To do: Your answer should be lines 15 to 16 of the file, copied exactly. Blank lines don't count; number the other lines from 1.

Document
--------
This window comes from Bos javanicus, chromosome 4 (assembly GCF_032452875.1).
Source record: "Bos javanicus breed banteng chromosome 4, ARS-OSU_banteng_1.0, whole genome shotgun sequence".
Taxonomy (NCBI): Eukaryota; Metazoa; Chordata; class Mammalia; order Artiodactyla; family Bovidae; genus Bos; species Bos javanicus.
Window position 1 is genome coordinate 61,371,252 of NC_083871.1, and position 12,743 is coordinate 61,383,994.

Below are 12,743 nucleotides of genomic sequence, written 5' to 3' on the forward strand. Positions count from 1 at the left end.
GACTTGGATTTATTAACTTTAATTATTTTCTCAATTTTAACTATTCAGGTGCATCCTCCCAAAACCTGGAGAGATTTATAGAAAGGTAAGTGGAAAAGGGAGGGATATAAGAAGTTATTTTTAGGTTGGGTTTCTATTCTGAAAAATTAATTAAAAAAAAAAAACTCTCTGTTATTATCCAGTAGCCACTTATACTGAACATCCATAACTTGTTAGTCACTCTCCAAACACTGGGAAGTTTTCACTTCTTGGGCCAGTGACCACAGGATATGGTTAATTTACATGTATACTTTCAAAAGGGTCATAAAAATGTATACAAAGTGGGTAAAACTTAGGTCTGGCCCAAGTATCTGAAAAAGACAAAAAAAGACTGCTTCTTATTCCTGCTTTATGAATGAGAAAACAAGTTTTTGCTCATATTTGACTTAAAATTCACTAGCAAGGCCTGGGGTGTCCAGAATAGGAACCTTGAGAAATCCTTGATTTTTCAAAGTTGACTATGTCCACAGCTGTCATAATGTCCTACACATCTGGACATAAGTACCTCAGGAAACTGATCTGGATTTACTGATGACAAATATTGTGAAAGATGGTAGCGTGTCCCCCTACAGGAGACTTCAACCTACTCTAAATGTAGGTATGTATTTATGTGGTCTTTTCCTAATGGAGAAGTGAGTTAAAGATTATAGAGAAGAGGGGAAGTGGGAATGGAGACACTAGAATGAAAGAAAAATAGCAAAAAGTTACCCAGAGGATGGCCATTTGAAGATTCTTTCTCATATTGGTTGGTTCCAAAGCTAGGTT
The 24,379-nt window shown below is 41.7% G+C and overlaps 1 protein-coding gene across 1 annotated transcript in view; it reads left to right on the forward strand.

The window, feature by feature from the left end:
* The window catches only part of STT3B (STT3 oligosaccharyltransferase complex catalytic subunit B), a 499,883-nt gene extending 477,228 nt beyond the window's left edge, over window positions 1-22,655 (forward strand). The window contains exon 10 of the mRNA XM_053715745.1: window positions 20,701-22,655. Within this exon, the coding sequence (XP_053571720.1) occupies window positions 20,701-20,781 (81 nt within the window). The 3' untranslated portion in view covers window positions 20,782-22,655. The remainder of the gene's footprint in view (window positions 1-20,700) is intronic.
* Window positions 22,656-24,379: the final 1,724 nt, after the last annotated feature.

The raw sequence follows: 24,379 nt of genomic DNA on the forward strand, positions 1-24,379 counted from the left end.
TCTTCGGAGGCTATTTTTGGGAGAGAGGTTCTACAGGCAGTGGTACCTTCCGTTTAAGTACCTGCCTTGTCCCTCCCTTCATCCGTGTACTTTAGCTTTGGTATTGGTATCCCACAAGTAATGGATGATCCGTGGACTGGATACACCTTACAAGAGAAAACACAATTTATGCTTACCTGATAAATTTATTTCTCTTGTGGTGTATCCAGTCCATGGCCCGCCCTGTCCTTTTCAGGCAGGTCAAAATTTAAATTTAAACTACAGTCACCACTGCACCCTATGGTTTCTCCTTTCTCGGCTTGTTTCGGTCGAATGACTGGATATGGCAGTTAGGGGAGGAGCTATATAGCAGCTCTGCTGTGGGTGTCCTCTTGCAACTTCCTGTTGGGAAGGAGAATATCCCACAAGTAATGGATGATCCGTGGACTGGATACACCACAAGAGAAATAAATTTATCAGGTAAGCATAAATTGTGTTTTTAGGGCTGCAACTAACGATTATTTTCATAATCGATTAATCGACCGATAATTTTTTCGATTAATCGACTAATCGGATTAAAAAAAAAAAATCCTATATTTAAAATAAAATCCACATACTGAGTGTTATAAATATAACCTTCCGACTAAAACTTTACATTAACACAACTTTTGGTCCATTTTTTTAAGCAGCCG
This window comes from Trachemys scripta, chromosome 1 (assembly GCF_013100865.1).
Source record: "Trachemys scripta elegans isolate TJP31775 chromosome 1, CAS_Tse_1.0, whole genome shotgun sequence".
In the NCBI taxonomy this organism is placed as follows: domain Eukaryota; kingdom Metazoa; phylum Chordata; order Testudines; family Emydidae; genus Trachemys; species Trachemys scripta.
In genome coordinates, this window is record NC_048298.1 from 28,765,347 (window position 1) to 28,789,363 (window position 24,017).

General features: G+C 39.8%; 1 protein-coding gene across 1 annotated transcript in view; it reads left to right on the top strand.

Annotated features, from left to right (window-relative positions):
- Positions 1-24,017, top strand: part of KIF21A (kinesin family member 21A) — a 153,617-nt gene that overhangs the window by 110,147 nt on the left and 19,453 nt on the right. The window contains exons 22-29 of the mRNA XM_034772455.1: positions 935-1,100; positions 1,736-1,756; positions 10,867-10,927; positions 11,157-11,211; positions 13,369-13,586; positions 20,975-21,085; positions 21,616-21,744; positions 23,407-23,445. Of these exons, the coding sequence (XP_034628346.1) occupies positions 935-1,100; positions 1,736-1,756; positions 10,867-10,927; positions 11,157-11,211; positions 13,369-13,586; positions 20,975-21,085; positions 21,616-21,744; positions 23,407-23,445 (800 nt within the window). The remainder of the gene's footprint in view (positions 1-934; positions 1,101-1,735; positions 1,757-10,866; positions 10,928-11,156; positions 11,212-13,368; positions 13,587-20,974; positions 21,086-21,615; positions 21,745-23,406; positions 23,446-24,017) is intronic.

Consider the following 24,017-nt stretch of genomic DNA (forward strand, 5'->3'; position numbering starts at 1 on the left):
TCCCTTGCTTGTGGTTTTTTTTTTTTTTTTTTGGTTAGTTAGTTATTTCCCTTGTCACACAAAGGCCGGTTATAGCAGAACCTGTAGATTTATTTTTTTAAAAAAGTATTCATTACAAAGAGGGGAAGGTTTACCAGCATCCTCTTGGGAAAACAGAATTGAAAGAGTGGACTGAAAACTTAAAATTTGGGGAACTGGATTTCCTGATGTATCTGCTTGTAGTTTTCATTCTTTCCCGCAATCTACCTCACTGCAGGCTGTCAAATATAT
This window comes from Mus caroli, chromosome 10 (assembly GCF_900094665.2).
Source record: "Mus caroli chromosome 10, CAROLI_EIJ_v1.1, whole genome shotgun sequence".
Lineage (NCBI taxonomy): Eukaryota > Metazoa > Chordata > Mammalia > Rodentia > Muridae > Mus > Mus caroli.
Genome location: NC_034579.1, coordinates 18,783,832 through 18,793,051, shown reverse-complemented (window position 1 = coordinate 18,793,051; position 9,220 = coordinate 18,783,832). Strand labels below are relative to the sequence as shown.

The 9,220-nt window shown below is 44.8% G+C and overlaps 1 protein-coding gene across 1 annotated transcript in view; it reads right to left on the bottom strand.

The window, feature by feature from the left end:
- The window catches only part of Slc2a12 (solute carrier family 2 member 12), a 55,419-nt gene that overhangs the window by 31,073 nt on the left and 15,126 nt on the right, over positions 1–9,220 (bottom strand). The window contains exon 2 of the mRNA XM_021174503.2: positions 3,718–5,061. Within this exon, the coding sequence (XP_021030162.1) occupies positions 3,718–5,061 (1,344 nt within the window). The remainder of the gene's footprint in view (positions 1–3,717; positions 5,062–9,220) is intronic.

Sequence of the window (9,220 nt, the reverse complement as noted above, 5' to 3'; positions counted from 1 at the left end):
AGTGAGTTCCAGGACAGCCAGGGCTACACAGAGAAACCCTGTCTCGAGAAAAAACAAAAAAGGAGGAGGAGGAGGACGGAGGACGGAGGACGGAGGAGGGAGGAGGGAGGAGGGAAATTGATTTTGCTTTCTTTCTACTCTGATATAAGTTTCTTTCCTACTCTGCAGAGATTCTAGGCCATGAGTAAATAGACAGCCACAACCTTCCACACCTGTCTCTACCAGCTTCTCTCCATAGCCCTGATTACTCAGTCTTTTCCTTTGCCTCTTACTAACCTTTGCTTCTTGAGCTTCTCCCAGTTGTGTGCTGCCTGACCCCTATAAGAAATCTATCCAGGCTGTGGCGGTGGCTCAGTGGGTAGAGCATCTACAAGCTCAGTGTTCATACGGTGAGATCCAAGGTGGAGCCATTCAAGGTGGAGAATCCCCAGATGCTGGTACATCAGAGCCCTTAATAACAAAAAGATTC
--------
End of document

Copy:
In the NCBI taxonomy this organism is placed as follows: domain Eukaryota; kingdom Metazoa; phylum Chordata; order Testudines; family Emydidae; genus Trachemys; species Trachemys scripta.
In genome coordinates, this window is record NC_048298.1 from 28,765,347 (window position 1) to 28,789,363 (window position 24,017).